It is remarkable to see the growth in the development and use of Bayesian methods over my academic lifetime. One way of measuring this growth is to simply count the number of Bayesian papers presented at meetings. In Statistics, our major meeting is JSM (Joint Statistical Meeting) that is held each summer in a major U.S. city. I pulled out the program for the 1983 JSM. Scanning through the abstracts, I found 18 presented papers that had Bayes in the title. Looking at the online program for the 2011 JSM, I found 58 sessions where Bayes was in the title of the session and typically a session will include 4-5 papers. Using this data, I would guess that there were approximately 15 times as many Bayesian papers presented in 2011 than in 1983.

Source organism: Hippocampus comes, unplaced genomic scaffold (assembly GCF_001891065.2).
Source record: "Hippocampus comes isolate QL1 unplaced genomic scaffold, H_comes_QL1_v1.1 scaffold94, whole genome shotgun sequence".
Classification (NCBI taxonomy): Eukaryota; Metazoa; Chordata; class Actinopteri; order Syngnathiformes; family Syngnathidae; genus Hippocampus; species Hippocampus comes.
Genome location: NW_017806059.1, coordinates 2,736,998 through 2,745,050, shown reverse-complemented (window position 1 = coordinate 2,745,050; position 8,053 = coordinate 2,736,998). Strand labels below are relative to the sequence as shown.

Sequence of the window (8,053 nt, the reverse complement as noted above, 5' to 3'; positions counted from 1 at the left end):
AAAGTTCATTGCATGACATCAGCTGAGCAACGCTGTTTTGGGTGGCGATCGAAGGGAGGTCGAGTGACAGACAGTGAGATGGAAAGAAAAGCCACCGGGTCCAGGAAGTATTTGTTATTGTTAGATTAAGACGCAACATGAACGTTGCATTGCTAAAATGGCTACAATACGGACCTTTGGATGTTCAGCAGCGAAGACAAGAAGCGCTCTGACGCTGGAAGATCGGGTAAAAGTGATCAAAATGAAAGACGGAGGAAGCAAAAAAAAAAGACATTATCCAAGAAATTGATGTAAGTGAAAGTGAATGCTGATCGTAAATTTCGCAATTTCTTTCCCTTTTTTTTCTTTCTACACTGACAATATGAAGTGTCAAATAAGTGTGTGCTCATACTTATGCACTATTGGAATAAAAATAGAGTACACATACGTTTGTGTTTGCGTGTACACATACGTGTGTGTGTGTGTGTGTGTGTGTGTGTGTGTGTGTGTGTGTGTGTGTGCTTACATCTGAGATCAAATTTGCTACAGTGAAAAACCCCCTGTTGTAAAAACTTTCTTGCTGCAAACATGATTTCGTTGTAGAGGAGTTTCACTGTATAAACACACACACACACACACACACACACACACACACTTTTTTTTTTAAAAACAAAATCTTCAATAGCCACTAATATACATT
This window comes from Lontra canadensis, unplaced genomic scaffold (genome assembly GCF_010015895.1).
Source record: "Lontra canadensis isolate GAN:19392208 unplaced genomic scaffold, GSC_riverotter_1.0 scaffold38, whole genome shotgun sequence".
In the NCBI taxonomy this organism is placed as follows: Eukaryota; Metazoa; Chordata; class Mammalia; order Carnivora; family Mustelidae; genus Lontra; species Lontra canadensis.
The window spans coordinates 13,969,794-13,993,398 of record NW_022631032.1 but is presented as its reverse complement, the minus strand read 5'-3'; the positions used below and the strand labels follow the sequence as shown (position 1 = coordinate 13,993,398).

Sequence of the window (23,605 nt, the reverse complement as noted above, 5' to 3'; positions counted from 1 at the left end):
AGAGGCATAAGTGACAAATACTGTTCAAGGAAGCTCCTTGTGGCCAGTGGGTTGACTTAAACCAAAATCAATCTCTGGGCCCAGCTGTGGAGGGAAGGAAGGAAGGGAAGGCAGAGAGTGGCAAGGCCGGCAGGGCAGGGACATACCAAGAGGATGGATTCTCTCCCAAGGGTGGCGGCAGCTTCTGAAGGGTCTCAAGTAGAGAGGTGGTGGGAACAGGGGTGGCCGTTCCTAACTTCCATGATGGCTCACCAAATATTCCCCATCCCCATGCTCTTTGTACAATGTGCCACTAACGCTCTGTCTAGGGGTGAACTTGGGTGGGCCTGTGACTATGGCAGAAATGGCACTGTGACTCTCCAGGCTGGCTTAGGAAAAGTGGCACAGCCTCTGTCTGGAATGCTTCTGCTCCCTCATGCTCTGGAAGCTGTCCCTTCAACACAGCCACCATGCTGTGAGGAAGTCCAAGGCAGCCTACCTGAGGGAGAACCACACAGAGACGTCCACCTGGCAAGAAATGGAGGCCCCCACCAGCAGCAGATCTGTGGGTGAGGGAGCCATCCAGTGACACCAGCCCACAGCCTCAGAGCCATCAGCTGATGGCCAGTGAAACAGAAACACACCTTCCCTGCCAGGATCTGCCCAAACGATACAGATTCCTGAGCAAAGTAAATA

Another way of measuring the growth is to look at the explosion of Bayesian texts that have been recently published. At first, the Bayesian books were more advanced with limited applications. Now there are many applied statistics books that illustrate the application of Bayesian thinking in many disciplines like economics, biology, ecology, and the social sciences.